• Work: Okay, so you got out of the house and you got an education, now you want a job. The difficulty is that even though you have an education, there are so many other people who have an education and don't have the same "problems" as the disabled. Employers will discriminate against you, but there is no law to protect you. There are certain fields or easy ins for the deaf and blind, but everyone else is basically screwed. Accessibility - 10%
  • Government Protection: Whether the Disabled Federation isn't willing to help or isn't able to help is an interesting question, but it really doesn't matter because at the end of the day, they can't help. The few laws that are in place to help the disabled are ignored, enforcement is non-existant, and nobody bothers to push or promote new laws.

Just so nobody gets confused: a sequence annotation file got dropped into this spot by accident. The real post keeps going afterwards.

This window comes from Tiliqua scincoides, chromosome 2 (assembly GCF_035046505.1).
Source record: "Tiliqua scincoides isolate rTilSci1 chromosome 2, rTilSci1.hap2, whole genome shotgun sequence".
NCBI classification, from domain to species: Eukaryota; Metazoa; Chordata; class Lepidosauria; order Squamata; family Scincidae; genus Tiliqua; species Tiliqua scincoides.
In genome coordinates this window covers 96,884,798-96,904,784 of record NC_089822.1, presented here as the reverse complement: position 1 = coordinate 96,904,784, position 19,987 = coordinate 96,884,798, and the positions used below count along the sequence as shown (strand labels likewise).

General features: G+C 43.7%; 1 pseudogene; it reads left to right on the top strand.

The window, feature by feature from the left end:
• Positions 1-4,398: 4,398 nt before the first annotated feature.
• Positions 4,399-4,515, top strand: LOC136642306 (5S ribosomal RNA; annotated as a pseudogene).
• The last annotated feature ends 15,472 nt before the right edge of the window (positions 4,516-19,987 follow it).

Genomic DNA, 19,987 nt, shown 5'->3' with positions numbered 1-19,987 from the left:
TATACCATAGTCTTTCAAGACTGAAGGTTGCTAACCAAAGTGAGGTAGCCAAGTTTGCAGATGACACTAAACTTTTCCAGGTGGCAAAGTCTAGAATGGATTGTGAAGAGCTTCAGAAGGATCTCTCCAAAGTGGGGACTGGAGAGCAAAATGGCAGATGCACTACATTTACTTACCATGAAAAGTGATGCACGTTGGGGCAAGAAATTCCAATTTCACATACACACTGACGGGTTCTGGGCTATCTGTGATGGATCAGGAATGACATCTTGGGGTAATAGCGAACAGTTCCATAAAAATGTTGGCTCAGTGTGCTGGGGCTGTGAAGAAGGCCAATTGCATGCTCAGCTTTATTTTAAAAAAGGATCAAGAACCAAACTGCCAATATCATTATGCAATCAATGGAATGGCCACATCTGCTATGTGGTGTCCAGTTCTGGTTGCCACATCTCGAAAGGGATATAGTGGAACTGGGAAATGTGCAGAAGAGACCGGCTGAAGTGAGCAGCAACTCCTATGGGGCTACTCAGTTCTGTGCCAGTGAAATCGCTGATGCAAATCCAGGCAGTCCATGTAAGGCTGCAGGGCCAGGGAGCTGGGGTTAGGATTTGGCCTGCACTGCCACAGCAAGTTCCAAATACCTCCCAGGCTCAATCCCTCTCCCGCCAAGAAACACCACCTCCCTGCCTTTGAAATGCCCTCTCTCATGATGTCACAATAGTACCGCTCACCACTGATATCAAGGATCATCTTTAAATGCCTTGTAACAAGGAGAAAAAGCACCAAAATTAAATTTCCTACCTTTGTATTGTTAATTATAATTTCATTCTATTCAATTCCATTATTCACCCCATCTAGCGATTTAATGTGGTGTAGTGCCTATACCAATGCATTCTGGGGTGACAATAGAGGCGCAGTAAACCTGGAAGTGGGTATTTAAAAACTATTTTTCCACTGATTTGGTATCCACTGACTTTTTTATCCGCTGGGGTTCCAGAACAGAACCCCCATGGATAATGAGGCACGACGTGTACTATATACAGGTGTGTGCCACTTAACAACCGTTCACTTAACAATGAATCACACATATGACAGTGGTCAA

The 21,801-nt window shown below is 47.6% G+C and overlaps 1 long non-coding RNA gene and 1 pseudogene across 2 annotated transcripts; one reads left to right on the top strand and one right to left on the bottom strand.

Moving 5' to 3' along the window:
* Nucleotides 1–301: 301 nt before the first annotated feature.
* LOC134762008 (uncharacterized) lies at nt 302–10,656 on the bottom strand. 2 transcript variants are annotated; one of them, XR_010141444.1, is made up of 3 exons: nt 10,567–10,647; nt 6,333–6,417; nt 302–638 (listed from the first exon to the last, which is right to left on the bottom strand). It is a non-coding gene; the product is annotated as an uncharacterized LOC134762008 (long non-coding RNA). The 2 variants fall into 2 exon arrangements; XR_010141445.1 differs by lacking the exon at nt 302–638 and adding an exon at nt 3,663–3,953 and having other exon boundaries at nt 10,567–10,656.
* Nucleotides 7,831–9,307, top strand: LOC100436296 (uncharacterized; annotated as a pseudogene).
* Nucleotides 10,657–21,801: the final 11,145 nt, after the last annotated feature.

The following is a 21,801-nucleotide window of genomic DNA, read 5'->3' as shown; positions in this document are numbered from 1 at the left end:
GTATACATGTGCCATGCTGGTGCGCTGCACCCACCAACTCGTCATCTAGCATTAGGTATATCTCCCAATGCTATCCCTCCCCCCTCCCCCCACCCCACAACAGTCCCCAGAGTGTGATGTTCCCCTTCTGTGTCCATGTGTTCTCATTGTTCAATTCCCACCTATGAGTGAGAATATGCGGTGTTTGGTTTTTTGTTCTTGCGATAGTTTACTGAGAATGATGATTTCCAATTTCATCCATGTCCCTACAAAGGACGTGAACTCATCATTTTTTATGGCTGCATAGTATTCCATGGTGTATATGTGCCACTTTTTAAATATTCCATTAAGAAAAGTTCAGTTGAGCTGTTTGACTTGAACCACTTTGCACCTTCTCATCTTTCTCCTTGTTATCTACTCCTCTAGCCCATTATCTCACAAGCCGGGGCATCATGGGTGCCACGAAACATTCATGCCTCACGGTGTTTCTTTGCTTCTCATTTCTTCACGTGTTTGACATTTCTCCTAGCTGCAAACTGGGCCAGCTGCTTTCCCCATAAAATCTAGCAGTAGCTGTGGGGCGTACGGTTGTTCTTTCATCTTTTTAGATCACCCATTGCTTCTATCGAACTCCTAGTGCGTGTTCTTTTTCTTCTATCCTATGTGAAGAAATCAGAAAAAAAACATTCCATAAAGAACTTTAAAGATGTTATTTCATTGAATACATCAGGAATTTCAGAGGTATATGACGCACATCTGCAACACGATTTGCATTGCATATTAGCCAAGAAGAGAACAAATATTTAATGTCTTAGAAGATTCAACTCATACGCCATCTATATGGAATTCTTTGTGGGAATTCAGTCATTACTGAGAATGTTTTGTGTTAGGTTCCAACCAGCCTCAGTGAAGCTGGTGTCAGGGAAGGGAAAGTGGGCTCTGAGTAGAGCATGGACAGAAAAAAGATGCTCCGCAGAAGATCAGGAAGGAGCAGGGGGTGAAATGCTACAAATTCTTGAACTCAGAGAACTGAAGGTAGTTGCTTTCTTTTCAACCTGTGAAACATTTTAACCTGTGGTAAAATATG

So that's just a breakdown of a few of the main areas. I try to write on these matters not because I dislike China, its the exact opposite, I love the country so much, but these things are just so disheartening. The fact I finally have a job in the motherland and yet the person closest to me has no desire to go back because what they may face there really hurts. But the reality is I totally understand that thinking, I'm even worried about myself, how I will be treated when I get there.